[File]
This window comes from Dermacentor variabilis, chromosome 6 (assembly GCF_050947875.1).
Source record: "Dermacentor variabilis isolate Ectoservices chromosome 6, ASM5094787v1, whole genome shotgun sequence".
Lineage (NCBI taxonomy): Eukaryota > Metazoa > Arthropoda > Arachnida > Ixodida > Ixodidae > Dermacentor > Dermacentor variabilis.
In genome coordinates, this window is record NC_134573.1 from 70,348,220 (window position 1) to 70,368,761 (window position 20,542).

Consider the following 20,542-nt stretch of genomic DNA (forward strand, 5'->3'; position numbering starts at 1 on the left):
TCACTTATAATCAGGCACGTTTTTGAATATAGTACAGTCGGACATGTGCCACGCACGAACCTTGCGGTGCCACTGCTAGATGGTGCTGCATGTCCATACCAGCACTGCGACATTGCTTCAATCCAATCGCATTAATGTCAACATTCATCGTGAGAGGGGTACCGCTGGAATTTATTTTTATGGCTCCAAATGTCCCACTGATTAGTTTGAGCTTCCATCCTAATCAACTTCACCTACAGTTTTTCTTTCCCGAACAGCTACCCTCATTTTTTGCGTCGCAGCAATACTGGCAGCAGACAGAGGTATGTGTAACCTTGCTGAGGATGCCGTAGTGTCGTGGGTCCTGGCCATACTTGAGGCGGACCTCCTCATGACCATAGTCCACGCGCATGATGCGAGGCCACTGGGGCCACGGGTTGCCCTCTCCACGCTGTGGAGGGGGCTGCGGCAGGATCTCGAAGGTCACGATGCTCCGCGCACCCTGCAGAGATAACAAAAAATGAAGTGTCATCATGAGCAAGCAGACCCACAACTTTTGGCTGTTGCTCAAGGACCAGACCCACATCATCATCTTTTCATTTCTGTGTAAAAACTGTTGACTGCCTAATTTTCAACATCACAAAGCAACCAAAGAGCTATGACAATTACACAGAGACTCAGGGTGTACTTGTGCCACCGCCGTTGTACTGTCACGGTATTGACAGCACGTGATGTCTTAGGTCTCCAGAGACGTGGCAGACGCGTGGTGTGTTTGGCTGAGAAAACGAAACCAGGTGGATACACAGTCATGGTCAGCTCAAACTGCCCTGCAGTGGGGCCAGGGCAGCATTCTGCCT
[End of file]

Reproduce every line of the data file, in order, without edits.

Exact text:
This window comes from Dermacentor variabilis, chromosome 6 (assembly GCF_050947875.1).
Source record: "Dermacentor variabilis isolate Ectoservices chromosome 6, ASM5094787v1, whole genome shotgun sequence".
Lineage (NCBI taxonomy): Eukaryota > Metazoa > Arthropoda > Arachnida > Ixodida > Ixodidae > Dermacentor > Dermacentor variabilis.
In genome coordinates, this window is record NC_134573.1 from 70,348,220 (window position 1) to 70,368,761 (window position 20,542).

Consider the following 20,542-nt stretch of genomic DNA (forward strand, 5'->3'; position numbering starts at 1 on the left):
TCACTTATAATCAGGCACGTTTTTGAATATAGTACAGTCGGACATGTGCCACGCACGAACCTTGCGGTGCCACTGCTAGATGGTGCTGCATGTCCATACCAGCACTGCGACATTGCTTCAATCCAATCGCATTAATGTCAACATTCATCGTGAGAGGGGTACCGCTGGAATTTATTTTTATGGCTCCAAATGTCCCACTGATTAGTTTGAGCTTCCATCCTAATCAACTTCACCTACAGTTTTTCTTTCCCGAACAGCTACCCTCATTTTTTGCGTCGCAGCAATACTGGCAGCAGACAGAGGTATGTGTAACCTTGCTGAGGATGCCGTAGTGTCGTGGGTCCTGGCCATACTTGAGGCGGACCTCCTCATGACCATAGTCCACGCGCATGATGCGAGGCCACTGGGGCCACGGGTTGCCCTCTCCACGCTGTGGAGGGGGCTGCGGCAGGATCTCGAAGGTCACGATGCTCCGCGCACCCTGCAGAGATAACAAAAAATGAAGTGTCATCATGAGCAAGCAGACCCACAACTTTTGGCTGTTGCTCAAGGACCAGACCCACATCATCATCTTTTCATTTCTGTGTAAAAACTGTTGACTGCCTAATTTTCAACATCACAAAGCAACCAAAGAGCTATGACAATTACACAGAGACTCAGGGTGTACTTGTGCCACCGCCGTTGTACTGTCACGGTATTGACAGCACGTGATGTCTTAGGTCTCCAGAGACGTGGCAGACGCGTGGTGTGTTTGGCTGAGAAAACGAAACCAGGTGGATACACAGTCATGGTCAGCTCAAACTGCCCTGCAGTGGGGCCAGGGCAGCATTCTGCCT